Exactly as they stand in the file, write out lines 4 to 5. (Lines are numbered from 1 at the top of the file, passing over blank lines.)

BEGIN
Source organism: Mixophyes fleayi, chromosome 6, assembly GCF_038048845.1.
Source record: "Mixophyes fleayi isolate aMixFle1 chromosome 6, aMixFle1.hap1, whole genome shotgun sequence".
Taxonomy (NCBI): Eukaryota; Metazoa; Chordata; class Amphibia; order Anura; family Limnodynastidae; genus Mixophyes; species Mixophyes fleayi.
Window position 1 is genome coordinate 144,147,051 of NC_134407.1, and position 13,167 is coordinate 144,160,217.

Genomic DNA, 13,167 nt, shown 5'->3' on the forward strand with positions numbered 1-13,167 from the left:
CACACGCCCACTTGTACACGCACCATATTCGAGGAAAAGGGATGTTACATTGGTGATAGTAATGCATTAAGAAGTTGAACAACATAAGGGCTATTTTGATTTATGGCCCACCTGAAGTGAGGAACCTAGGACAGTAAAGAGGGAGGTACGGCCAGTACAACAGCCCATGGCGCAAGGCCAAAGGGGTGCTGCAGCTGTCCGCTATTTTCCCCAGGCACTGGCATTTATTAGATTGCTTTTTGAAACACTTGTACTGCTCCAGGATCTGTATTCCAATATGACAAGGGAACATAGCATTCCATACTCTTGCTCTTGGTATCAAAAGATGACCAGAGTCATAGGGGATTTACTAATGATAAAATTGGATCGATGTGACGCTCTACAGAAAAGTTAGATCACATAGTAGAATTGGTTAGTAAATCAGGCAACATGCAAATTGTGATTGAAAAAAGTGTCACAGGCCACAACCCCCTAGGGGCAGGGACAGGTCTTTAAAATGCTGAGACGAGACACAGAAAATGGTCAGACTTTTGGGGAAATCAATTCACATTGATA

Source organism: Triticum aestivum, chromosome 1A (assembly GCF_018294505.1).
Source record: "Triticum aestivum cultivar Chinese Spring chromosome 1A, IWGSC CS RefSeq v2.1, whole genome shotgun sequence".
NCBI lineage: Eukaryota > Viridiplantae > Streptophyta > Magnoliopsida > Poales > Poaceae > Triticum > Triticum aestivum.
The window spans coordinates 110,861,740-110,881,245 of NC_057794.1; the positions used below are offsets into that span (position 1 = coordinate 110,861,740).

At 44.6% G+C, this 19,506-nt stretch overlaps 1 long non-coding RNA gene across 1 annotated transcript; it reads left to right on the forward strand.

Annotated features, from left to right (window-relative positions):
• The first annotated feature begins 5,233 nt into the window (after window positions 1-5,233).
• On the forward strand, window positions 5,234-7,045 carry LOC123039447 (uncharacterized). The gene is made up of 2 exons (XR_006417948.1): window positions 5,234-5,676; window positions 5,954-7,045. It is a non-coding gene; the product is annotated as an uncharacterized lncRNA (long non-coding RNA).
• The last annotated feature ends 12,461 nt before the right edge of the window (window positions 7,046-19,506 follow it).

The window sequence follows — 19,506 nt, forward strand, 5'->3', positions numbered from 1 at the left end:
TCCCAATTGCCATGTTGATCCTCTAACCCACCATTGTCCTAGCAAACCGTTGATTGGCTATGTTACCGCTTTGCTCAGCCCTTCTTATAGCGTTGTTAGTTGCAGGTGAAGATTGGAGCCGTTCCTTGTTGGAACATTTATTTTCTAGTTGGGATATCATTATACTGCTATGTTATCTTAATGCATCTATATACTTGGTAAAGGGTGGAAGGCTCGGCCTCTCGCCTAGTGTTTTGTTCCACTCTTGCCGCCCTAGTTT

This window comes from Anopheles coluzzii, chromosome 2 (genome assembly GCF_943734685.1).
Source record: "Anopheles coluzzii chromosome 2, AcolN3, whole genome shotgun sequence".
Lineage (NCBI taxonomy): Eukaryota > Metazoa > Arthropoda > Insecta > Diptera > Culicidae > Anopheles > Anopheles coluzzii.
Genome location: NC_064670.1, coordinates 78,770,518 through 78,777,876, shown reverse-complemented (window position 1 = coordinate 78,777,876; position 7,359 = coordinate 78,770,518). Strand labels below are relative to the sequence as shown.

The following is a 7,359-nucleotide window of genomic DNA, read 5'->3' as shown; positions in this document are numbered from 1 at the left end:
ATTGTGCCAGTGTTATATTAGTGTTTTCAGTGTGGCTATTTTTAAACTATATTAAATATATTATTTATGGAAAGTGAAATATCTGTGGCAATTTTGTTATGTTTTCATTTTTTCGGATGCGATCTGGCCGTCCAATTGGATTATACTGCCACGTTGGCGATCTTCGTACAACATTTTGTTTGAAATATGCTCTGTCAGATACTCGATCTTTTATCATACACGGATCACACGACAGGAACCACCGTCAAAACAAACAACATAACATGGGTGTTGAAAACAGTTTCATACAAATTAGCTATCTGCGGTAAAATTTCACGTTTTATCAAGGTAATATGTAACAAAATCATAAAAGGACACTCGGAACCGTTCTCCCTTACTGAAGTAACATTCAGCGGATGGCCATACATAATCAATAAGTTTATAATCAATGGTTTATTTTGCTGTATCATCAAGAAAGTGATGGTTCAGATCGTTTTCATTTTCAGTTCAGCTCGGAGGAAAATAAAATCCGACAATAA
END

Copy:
Window position 1 is genome coordinate 144,147,051 of NC_134407.1, and position 13,167 is coordinate 144,160,217.

Genomic DNA, 13,167 nt, shown 5'->3' on the forward strand with positions numbered 1-13,167 from the left: